Self-Publishing Often Marks The First Generation of New Knowledge

The first observation of a new insight is often published in a lab notebook or personal journal or as notes from a meeting that captured an anecdote. Self-publishing often marks the first generation of new knowledge because “new” is often hard to comprehend and not accepted by the status quo or established publication channels. If entrepreneurs want to spot trends early this is where they must look.

Self-Publishing Often Marks The First Generation of New Knowledge

The first time I heard the word samizdat was at an ACT UP meeting. The term was applied to the vast stacks of photocopies that every member picked up on the way into the Monday-night meeting: treatment guidelines, drug studies, bureaucratic analyses, action plans, contact lists, and announcements of events ranging from performances and gallery openings to house parties and memorial services. This collection was never referred to as anything other than “the table” (even though it usually spread over two or three), a twelve- or eighteen-foot-long banquet of paper down both sides of which several hundred gay men and lesbians, nearly indistinguishable in their Doc Martens and Levi’s and sloganed T-shirts, bent their spiky or shaved heads and served themselves and one another with the ordered geniality of an Amish wedding. I was an intellectually pretentious but under-educated twenty-two-year-old who didn’t want to admit he was unfamiliar with a term that had the clear, clannish peal of jargon, the ignorance of which marked him out as neophyte or, worse, interloper. In fact I heard the word as “same-as-that,” which led me to think of it as an assertion of status: though these stapled stacks of paper, most written by people with no political background or scientific or journalistic training, lacked the credentials and durability of proper books, they were nevertheless the real library of AIDS, and the bound books that trickled out of traditional publishing houses were the table’s supplements rather than the other way around.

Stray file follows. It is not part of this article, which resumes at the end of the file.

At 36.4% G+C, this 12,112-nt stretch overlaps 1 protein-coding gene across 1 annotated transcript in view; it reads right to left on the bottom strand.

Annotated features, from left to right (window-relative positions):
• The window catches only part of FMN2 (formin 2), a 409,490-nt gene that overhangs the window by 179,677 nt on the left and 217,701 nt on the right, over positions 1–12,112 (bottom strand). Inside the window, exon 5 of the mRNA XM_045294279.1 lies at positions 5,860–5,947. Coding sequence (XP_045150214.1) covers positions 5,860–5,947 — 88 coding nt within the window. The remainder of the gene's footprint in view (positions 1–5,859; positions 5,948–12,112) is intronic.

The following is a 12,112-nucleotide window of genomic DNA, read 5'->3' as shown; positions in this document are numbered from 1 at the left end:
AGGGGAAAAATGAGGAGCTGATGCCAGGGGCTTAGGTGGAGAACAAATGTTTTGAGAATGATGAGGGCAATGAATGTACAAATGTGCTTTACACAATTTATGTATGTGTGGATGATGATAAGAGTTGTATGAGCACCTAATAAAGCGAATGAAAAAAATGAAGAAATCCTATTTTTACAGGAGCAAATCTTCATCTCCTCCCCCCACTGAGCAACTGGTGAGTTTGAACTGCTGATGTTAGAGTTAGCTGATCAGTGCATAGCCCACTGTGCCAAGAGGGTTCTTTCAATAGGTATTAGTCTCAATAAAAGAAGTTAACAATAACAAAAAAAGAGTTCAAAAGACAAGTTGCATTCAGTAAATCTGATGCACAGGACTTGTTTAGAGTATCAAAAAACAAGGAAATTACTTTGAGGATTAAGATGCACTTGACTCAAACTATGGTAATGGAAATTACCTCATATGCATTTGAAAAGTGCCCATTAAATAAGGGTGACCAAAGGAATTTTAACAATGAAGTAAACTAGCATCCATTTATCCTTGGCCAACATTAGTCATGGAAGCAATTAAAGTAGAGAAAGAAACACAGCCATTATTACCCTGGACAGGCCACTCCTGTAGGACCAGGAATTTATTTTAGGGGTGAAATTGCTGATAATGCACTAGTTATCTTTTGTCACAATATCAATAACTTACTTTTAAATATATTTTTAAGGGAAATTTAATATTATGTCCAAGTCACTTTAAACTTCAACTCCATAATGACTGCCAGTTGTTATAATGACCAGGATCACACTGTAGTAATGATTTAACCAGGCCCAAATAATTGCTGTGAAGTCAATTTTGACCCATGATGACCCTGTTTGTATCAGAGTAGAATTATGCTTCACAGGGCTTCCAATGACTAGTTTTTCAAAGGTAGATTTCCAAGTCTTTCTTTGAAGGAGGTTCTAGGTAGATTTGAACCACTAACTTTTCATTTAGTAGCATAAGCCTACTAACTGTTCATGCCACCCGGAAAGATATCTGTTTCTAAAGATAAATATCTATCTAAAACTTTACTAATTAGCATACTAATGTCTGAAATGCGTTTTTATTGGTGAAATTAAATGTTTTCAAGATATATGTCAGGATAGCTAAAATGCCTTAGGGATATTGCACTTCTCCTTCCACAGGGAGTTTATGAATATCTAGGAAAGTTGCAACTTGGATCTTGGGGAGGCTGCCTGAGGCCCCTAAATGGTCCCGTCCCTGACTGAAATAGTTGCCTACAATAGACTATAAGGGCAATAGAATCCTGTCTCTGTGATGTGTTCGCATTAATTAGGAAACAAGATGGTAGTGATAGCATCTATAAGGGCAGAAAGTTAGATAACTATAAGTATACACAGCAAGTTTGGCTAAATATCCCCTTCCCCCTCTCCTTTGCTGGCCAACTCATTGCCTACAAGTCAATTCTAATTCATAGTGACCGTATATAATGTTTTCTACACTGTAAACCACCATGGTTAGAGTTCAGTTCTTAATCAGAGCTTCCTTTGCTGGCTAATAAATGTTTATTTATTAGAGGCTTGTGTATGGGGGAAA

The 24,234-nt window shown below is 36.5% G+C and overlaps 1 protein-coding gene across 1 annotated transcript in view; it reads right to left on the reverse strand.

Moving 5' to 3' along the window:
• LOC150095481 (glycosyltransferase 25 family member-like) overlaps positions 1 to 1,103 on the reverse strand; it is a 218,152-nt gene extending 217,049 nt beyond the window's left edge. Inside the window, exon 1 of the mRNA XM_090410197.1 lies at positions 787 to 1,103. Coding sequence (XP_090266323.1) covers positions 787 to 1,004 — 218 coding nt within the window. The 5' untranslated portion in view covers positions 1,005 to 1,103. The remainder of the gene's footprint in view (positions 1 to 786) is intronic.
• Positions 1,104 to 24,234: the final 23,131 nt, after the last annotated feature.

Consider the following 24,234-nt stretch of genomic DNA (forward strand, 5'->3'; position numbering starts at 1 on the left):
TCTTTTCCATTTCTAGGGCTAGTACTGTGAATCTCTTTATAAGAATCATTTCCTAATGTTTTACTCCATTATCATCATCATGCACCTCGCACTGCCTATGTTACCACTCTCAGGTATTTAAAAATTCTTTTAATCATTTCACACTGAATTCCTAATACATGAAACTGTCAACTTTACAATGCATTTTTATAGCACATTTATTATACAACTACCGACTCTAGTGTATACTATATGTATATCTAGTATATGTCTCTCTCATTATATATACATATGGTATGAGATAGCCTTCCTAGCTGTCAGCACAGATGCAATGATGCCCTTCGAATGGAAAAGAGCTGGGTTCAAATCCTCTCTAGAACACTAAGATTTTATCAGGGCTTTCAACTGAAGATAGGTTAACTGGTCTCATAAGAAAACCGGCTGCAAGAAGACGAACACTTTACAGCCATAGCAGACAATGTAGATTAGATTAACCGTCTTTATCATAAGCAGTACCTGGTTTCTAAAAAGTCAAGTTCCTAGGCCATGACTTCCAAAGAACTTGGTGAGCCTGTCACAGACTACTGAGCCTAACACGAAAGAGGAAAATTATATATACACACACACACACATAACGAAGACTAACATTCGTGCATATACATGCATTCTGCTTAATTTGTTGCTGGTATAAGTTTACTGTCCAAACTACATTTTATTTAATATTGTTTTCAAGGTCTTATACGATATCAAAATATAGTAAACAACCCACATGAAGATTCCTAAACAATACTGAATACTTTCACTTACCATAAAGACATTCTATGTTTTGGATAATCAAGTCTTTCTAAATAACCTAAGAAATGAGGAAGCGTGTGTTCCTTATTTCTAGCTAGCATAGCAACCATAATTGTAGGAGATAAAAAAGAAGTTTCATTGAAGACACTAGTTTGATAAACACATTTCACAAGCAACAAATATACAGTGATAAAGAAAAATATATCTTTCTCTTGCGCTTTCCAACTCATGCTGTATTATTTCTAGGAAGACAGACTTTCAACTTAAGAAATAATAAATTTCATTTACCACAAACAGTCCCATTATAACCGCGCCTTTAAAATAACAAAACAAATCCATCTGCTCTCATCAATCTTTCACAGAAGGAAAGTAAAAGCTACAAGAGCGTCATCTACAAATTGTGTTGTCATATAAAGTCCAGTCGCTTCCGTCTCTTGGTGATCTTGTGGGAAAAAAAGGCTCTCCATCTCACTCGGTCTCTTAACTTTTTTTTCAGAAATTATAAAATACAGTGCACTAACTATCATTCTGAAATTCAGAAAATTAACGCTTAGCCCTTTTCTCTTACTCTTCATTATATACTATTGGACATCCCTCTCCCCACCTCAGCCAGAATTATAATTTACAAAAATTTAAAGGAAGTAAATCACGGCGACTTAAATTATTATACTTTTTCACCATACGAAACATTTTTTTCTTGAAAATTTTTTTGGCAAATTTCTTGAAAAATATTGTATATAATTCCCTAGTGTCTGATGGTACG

Dale Peck “Same-As-That” [PDF][registration required] Harpers March 2012

I spent the morning at the Pycon 2012 poster session. There were projects or products related to weather forecasting, data driven journalism, drug discovery, non-SQL databases, robots, data driven activism, open source volunteer enlistment and management, gridbeam, etc.. Running in the same convention hall as a job fair for Python programmers. Python is an enabling technology, it and related products and open source projects are being applied to engineering and scientific problems in a variety of industries and disciplines: defense, oil and gas, animation and movie making, financial analysis, pharma, and engineering. These poster sessions and talks represent new knowledge in a variety of fields.

Coupled with my experiences at Strata and Big Data Camp that I detailed in “A Picture is Worth a Thousand CPU Hours” it’s clear to me that high performance computing–databases, parallel algorithms and infrastructure, and visualization all in service of substantially more complex analysis–is in a very productive ferment. I think this goes well beyond the Hadoop centric cloud computing models that gained early prominence that I have focused on for the last four years o so:

Insight As a Service:  Company and Usage Data Enables Proprietary Distillation of New Knowledge

The closest I have come to identifying a second waypoint–after Hadoop–for navigating this rapidly evolving landscape is Evangelos Simoudis‘ “Insight as a Service” formulation:

These are tools that extract rough insights from company data, usage data, and syndicated or third party data. The first two represent substantial opportunities for new knowledge that is not immediately available to your competitors.

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